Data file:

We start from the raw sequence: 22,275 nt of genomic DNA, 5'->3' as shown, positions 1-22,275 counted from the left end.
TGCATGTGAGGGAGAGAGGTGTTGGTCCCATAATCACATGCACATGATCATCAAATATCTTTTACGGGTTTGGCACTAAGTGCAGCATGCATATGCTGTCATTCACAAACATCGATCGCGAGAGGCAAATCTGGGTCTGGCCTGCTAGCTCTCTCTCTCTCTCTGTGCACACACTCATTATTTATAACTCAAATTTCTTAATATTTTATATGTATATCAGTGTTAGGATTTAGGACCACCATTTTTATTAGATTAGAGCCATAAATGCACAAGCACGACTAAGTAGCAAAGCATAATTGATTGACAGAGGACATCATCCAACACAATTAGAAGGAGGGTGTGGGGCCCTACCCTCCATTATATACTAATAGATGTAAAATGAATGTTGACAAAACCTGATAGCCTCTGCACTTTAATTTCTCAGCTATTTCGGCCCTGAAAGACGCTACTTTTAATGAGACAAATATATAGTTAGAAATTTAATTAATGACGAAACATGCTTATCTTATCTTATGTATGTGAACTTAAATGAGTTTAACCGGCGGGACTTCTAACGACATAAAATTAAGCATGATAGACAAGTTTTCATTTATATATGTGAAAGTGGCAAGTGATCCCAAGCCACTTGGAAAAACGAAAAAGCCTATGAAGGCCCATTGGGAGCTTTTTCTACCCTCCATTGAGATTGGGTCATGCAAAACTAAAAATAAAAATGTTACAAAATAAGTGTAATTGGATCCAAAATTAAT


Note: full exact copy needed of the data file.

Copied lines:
We start from the raw sequence: 22,275 nt of genomic DNA, 5'->3' as shown, positions 1-22,275 counted from the left end.
TGCATGTGAGGGAGAGAGGTGTTGGTCCCATAATCACATGCACATGATCATCAAATATCTTTTACGGGTTTGGCACTAAGTGCAGCATGCATATGCTGTCATTCACAAACATCGATCGCGAGAGGCAAATCTGGGTCTGGCCTGCTAGCTCTCTCTCTCTCTCTGTGCACACACTCATTATTTATAACTCAAATTTCTTAATATTTTATATGTATATCAGTGTTAGGATTTAGGACCACCATTTTTATTAGATTAGAGCCATAAATGCACAAGCACGACTAAGTAGCAAAGCATAATTGATTGACAGAGGACATCATCCAACACAATTAGAAGGAGGGTGTGGGGCCCTACCCTCCATTATATACTAATAGATGTAAAATGAATGTTGACAAAACCTGATAGCCTCTGCACTTTAATTTCTCAGCTATTTCGGCCCTGAAAGACGCTACTTTTAATGAGACAAATATATAGTTAGAAATTTAATTAATGACGAAACATGCTTATCTTATCTTATGTATGTGAACTTAAATGAGTTTAACCGGCGGGACTTCTAACGACATAAAATTAAGCATGATAGACAAGTTTTCATTTATATATGTGAAAGTGGCAAGTGATCCCAAGCCACTTGGAAAAACGAAAAAGCCTATGAAGGCCCATTGGGAGCTTTTTCTACCCTCCATTGAGATTGGGTCATGCAAAACTAAAAATAAAAATGTTACAAAATAAGTGTAATTGGATCCAAAATTAAT